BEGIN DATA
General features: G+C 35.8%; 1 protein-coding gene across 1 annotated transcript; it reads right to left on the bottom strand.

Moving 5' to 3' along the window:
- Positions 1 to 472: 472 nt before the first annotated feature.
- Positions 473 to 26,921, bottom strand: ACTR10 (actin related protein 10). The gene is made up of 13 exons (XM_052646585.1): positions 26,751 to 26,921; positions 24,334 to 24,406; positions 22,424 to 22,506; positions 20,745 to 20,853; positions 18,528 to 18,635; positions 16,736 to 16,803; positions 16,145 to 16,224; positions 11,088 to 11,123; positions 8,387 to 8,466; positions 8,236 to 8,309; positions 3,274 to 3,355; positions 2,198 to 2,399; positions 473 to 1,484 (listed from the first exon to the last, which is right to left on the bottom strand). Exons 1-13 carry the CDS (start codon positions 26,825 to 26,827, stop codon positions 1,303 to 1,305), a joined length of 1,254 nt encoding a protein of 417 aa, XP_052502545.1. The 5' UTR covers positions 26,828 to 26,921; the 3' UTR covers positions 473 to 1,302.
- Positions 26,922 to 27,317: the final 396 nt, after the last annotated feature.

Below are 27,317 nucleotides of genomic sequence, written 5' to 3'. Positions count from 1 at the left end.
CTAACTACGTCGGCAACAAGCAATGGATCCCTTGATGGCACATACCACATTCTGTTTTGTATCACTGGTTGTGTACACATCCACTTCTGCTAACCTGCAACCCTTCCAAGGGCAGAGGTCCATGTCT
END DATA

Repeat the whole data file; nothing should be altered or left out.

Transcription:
General features: G+C 35.8%; 1 protein-coding gene across 1 annotated transcript; it reads right to left on the bottom strand.

Moving 5' to 3' along the window:
- Positions 1 to 472: 472 nt before the first annotated feature.
- Positions 473 to 26,921, bottom strand: ACTR10 (actin related protein 10). The gene is made up of 13 exons (XM_052646585.1): positions 26,751 to 26,921; positions 24,334 to 24,406; positions 22,424 to 22,506; positions 20,745 to 20,853; positions 18,528 to 18,635; positions 16,736 to 16,803; positions 16,145 to 16,224; positions 11,088 to 11,123; positions 8,387 to 8,466; positions 8,236 to 8,309; positions 3,274 to 3,355; positions 2,198 to 2,399; positions 473 to 1,484 (listed from the first exon to the last, which is right to left on the bottom strand). Exons 1-13 carry the CDS (start codon positions 26,825 to 26,827, stop codon positions 1,303 to 1,305), a joined length of 1,254 nt encoding a protein of 417 aa, XP_052502545.1. The 5' UTR covers positions 26,828 to 26,921; the 3' UTR covers positions 473 to 1,302.
- Positions 26,922 to 27,317: the final 396 nt, after the last annotated feature.

Below are 27,317 nucleotides of genomic sequence, written 5' to 3'. Positions count from 1 at the left end.
CTAACTACGTCGGCAACAAGCAATGGATCCCTTGATGGCACATACCACATTCTGTTTTGTATCACTGGTTGTGTACACATCCACTTCTGCTAACCTGCAACCCTTCCAAGGGCAGAGGTCCATGTCT